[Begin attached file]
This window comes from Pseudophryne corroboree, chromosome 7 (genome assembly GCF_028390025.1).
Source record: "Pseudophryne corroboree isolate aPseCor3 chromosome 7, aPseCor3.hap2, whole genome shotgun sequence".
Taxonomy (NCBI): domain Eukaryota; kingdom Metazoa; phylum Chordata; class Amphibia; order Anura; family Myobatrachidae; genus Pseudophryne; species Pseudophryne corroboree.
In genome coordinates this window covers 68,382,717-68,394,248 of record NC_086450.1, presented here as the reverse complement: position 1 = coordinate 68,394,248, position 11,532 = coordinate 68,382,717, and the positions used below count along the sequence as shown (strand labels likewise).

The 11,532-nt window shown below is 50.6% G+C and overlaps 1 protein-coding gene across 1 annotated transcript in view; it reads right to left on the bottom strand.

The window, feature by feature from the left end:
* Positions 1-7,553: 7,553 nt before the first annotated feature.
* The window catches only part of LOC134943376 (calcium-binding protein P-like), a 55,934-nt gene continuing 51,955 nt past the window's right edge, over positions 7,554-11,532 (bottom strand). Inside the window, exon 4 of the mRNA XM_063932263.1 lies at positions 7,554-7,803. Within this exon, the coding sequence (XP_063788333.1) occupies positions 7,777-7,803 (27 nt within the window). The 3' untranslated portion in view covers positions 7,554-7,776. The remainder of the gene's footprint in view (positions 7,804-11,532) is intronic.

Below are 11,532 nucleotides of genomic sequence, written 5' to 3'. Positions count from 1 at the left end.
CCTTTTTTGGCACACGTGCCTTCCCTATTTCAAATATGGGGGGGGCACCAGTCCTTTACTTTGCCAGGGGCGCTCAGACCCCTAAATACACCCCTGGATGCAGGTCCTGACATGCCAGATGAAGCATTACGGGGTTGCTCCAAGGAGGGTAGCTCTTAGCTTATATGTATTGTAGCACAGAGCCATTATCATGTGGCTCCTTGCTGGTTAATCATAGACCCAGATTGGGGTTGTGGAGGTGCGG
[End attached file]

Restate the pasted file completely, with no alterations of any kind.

This window comes from Pseudophryne corroboree, chromosome 7 (genome assembly GCF_028390025.1).
Source record: "Pseudophryne corroboree isolate aPseCor3 chromosome 7, aPseCor3.hap2, whole genome shotgun sequence".
Taxonomy (NCBI): domain Eukaryota; kingdom Metazoa; phylum Chordata; class Amphibia; order Anura; family Myobatrachidae; genus Pseudophryne; species Pseudophryne corroboree.
In genome coordinates this window covers 68,382,717-68,394,248 of record NC_086450.1, presented here as the reverse complement: position 1 = coordinate 68,394,248, position 11,532 = coordinate 68,382,717, and the positions used below count along the sequence as shown (strand labels likewise).

The 11,532-nt window shown below is 50.6% G+C and overlaps 1 protein-coding gene across 1 annotated transcript in view; it reads right to left on the bottom strand.

The window, feature by feature from the left end:
* Positions 1-7,553: 7,553 nt before the first annotated feature.
* The window catches only part of LOC134943376 (calcium-binding protein P-like), a 55,934-nt gene continuing 51,955 nt past the window's right edge, over positions 7,554-11,532 (bottom strand). Inside the window, exon 4 of the mRNA XM_063932263.1 lies at positions 7,554-7,803. Within this exon, the coding sequence (XP_063788333.1) occupies positions 7,777-7,803 (27 nt within the window). The 3' untranslated portion in view covers positions 7,554-7,776. The remainder of the gene's footprint in view (positions 7,804-11,532) is intronic.

Below are 11,532 nucleotides of genomic sequence, written 5' to 3'. Positions count from 1 at the left end.
CCTTTTTTGGCACACGTGCCTTCCCTATTTCAAATATGGGGGGGGCACCAGTCCTTTACTTTGCCAGGGGCGCTCAGACCCCTAAATACACCCCTGGATGCAGGTCCTGACATGCCAGATGAAGCATTACGGGGTTGCTCCAAGGAGGGTAGCTCTTAGCTTATATGTATTGTAGCACAGAGCCATTATCATGTGGCTCCTTGCTGGTTAATCATAGACCCAGATTGGGGTTGTGGAGGTGCGG